As watchful a superstar as pop has ever known, Madonna paused not long into her concert at the Forum to appraise the recent renovation of the venerable Inglewood arena, which has housed so many of her performances over the decades that “I feel like this is one of my homes,” she said.
“I see the ceiling is getting lower and lower,” she went on. “Or is that my ego getting bigger and bigger?”
Surely, one needn’t eliminate the possibility of the other.
Part of her world tour behind this year’s Rebel Heart album, Tuesday’s show spared no opportunity to remind the capacity crowd of the singer’s incalculable influence on modern Music. (The evening’s second song was the 2015 single Bitch I’m Madonna.)
But if her legacy is secure, Madonna at 57 no longer holds down pop’s center. Taylor Swift sells more records and concert tickets. Beyoncé is a more coveted interview. Katy Perry, who turned up onstage at the Forum on Tuesday night to pay her respects with a slyly backhanded compliment, has more followers on social media.
So, as much as she was celebrating her own importance, Madonna seemed to be looking for ways to demonstrate that she still mattered. What was remarkable was that she succeeded by taking advantage of her experience, not by running from it.
The show’s most immediate thrills came in an old form: the mingling of religious and sexual iconography that has been Madonna’s specialty since the late 1980s. Here, though, she went further than ever – and almost certainly further than her young successors are willing to — singing her song Holy Water as several women dressed in nuns’ wimples pole-danced on a number of metal crosses.
For her next song, Devil Pray, the singer simulated oral sex atop a long table decorated to evoke the Last Supper. Was there a clear message in the scene? Nah. But in this age of careful “corporate branding,” as Madonna’s voice-over described it in one video sequence, pop needs committed taboo-busters even more than it did in the Like A Prayer days.
There were other provocations, including the sight of a proudly topless backup dancer in Candy Shop, Madonna’s own writhing with various muscled men in the new album’s Body Shop and her typically blithe appropriation of musical and cultural traditions from Japan, Spain and elsewhere.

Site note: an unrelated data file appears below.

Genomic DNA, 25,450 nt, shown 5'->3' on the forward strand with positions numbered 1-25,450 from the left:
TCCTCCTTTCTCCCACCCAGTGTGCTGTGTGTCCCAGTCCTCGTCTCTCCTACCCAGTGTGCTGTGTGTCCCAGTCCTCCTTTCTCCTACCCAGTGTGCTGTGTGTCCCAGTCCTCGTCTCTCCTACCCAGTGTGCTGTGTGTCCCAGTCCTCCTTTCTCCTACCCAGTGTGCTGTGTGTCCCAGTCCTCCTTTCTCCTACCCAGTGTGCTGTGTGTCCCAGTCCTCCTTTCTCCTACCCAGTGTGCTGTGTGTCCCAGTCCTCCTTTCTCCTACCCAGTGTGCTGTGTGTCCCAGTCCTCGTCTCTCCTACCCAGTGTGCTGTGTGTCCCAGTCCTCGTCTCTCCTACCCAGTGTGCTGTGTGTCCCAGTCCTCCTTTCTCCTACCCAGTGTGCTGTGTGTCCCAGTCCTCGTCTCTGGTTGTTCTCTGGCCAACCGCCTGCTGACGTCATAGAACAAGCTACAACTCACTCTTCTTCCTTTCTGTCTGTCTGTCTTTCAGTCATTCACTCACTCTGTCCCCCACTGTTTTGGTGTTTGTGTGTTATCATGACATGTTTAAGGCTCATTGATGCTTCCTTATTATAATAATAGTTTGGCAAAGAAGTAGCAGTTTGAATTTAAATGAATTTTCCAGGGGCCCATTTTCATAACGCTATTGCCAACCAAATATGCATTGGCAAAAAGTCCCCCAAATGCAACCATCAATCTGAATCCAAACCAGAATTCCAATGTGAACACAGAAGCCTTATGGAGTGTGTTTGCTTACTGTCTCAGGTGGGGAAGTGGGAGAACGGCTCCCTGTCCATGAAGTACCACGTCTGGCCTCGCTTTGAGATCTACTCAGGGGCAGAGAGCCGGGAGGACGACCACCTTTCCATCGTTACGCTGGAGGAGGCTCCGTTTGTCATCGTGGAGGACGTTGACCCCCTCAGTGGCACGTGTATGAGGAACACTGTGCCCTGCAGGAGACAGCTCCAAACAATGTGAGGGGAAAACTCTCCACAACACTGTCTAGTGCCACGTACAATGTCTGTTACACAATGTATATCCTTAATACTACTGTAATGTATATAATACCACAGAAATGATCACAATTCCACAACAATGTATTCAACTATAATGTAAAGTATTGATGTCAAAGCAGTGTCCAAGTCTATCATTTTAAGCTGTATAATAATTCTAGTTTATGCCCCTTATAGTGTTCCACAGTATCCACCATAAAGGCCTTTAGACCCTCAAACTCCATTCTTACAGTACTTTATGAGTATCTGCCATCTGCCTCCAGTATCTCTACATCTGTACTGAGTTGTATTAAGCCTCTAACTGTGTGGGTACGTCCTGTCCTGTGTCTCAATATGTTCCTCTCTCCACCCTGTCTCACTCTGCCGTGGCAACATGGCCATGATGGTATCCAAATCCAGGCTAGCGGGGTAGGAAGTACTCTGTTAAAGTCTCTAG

For a veteran entertainer with dozens of beloved hits, her decision to spend a good half of her 2½-hour set on material from Rebel Heart felt like a challenge as well. Ditto her radical reworkings of the old songs: Dress You Up rode a fluttering flamenco groove; Music started out as a sultry supper-club ballad; Material Girl had staticky dubstep squelches. She was insisting on evolution, refusing to be boxed in by any earlier version of herself.
Yet Tuesday’s concert also showcased how charmingly relaxed Madonna can be onstage – how all those years of performing have given her a confidence that’s a real pleasure to behold.
During Like A Virgin, she practically skipped down a long runway that jutted out onto the venue’s floor, her body language as free as it was all night. True Blue had a cozy campfire-sing-along vibe, as did Like A Prayer, which she claimed she threw into the show without rehearsal.
She even offered a bit of stand-up comedy after Material Girl, asking a fan in the front row if he knew about the “three rings of marriage”: “the engagement ring, the wedding ring and the suffering.”
“I haven’t been successful at that marriage thing yet,” she added, and that was the lead-in to her appealingly daffy rendition of the French standard La Vie En Rose, for which she accompanied herself on ukulele. (Ask yourself how many other entertainers in Madonna’s class will have that sentence written about them this year.)
After La Vie En Rose, she brought Perry out for a duet – and a bit of light spanking — in Unapologetic Bitch.
“I love you, Mom!” Perry crowed when the song was over, and it wasn’t hard to imagine her holding a sign reading “young and current!” over her head.
But here’s the thing about youth and currency: They always wither. And that no longer seems to frighten Madonna.
Source: Los Angeles Times